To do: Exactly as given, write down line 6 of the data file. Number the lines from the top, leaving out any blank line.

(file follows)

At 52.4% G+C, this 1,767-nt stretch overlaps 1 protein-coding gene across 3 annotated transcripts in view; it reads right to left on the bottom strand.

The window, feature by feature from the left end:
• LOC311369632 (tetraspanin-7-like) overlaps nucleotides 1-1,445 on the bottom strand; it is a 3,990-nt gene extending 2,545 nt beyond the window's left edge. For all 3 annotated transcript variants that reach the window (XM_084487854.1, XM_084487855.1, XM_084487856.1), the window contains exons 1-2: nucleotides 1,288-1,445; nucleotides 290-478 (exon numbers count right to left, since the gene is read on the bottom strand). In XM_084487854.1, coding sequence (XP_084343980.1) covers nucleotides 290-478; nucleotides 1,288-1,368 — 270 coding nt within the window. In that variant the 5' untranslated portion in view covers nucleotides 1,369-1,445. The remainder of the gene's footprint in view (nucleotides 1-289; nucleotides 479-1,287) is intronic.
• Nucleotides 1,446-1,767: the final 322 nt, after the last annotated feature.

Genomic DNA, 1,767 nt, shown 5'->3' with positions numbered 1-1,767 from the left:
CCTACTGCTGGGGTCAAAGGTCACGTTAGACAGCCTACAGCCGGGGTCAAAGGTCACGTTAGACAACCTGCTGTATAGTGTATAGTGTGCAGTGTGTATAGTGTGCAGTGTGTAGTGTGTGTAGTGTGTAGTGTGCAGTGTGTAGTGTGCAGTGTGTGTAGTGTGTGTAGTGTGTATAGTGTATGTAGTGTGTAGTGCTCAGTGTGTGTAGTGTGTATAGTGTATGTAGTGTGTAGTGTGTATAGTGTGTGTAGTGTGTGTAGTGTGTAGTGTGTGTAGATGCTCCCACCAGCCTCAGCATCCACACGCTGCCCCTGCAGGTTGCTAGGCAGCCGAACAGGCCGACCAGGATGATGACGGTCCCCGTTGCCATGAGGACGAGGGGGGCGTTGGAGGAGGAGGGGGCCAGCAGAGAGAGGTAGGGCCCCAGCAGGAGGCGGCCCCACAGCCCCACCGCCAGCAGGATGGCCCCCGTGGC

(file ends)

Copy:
CCTACTGCTGGGGTCAAAGGTCACGTTAGACAGCCTACAGCCGGGGTCAAAGGTCACGTTAGACAACCTGCTGTATAGTGTATAGTGTGCAGTGTGTATAGTGTGCAGTGTGTAGTGTGTGTAGTGTGTAGTGTGCAGTGTGTAGTGTGCAGTGTGTGTAGTGTGTGTAGTGTGTATAGTGTATGTAGTGTGTAGTGCTCAGTGTGTGTAGTGTGTATAGTGTATGTAGTGTGTAGTGTGTATAGTGTGTGTAGTGTGTGTAGTGTGTAGTGTGTGTAGATGCTCCCACCAGCCTCAGCATCCACACGCTGCCCCTGCAGGTTGCTAGGCAGCCGAACAGGCCGACCAGGATGATGACGGTCCCCGTTGCCATGAGGACGAGGGGGGCGTTGGAGGAGGAGGGGGCCAGCAGAGAGAGGTAGGGCCCCAGCAGGAGGCGGCCCCACAGCCCCACCGCCAGCAGGATGGCCCCCGTGGC